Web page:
Tech – for Everyone

Tech Tips and Tricks & Advice – written in plain English.

Outlook as a security risk

Disable E-mail Client’s Preview Pane For Safer Computing & Less Spam

A recent article on scam spam (e-mail) prompted a reader to send in this good question,

Hi Paul –
You wrote “don’t even open e-mail from unknown sources.. doing so can/will mark your e-mail address as a “live” person, …”.
How do we delete without opening a specific email message?   Even while deleting in bulk the first email in the highlighted selections opens.  I’m using Outlook Express.  Thanks for your help!

What is being referred to is the feature common to e-mail clients called the “Preview Pane”.

OE

Dear Reader–
You’re correct that most webmail settings, and e-mail clients, (by default) have what is called a “preview pane”, which opens the first (topmost/most recent) e-mail in your Inbox, and shows you the first few lines of the e-mail. Yes.. this will trigger whatever the spammers/hackers are using to verify receipt (such as downloading an invisible jpeg). Because of this, I always turn the Preview Pane off.
To do this in OE, click on the View menu and select Layout.
Then in the Preview Pane Properties, uncheck the “Show preview pane” checkbox.

BTW– by exploring Properties/Options/Settings/Preferences (different names for the same thing), you can disable the preview pane in every e-mail viewer.. Hotmail, Thunderbird, etc.

Tip of the day: While many people find the preview window a convenient way to skim their incoming mail, using it automatically opens your machine up to security risks (especially if you are allowing HTML, and/or images, as the OE pictured above does) and tells anyone who’s interested that yes, your.name@isp.com is a valid address.. suitable for spamming.

I advise disabling the feature, and doing without the ’speed enhancement’ of previewing. Doing so will reduce the amount of spam you receive, improve your privacy, and close the door on one of the methods hackers can use to infect your machine.
Trust me folks, you do not want to be on a spammer list.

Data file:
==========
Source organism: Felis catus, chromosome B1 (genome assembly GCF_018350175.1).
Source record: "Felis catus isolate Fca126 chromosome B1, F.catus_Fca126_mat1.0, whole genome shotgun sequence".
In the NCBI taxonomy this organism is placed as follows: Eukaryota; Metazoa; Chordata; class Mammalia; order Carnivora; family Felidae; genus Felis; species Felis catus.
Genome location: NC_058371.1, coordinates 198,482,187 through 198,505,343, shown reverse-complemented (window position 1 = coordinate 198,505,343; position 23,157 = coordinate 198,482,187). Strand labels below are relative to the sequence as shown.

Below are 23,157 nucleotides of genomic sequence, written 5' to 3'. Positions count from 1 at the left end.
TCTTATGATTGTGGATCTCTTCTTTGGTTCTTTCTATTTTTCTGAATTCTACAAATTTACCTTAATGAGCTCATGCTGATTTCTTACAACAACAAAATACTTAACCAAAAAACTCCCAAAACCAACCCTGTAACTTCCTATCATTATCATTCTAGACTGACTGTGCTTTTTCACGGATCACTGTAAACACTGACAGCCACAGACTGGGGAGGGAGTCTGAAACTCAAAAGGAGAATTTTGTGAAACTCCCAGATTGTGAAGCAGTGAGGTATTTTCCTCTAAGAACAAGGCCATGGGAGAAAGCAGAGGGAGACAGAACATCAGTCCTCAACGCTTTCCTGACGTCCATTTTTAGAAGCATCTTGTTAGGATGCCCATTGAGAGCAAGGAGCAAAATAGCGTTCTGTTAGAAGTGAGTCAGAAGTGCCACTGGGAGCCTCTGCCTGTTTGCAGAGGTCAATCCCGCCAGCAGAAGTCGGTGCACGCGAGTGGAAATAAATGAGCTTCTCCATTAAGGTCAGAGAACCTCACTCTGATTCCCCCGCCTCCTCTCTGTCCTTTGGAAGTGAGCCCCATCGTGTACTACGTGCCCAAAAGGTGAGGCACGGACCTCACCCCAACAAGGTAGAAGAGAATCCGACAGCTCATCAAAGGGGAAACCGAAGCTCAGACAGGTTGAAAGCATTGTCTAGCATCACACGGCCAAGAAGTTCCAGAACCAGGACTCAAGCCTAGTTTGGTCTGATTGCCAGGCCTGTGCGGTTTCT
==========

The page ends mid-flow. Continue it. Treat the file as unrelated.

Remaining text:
Today’s free download: (For Mac) Evernote is the ubiquitous notetaking/data capture utility, and I was pleased to find it for Apple machines/devices. From site: “Evernote allows you to easily capture information in any environment using whatever device or platform you find most convenient, and makes this information accessible and searchable at any time, from anywhere.

Copyright 2007-9 © Tech Paul. All rights reserved. post to jaanix

Share this post :

February 14, 2009 Posted by | advice, computers, e-mail, how to, Internet, privacy, security, spam and junk mail, tech | , , , , , , , , , , , , , , , | Leave a comment

Managing your email: eliminating junk (repost)

Much to do and too little time, and so a reposting today.. though I am staying on the subject of e-mail. This is the season of spam, so these tips seem timely. 

I detest spam. Today, I’m going to tell you how to fight it.
And I don’t mean just the random mass mailings of the F@rmis_UtiCal come-ons. I mean unwanted newsletters a well-meaning friend signed me up for… that just won’t let me “unsubscribe”. I mean the “pass it on” jokes (which, allow me to take a moment and ask, does anybody ever find them funny???) and chainletters that some clown forwards to EVERYONE in their address book. I mean the “please take a survey” and “Win a free iPod…” come-ons. I mean the friend/relation who’s trying to convert your politics, and sends you official-looking kook propaganda from Kook HQ.. are you with me?

Tip of the day: Take a few steps and configure your machine to ‘filter’ out the garbage. The first thing to do is start “training” the spam filter that comes with your email account. If you use a free mail service, like Yahoo, Gmail, or Hotmail — or your ISP’s — you can teach your mailbox what to filter (somewhat; it will never be perfect) automatically simply by using the “mark as spam” option or, in some services, the “move to” (and move the offending items to the Junk folder) tool.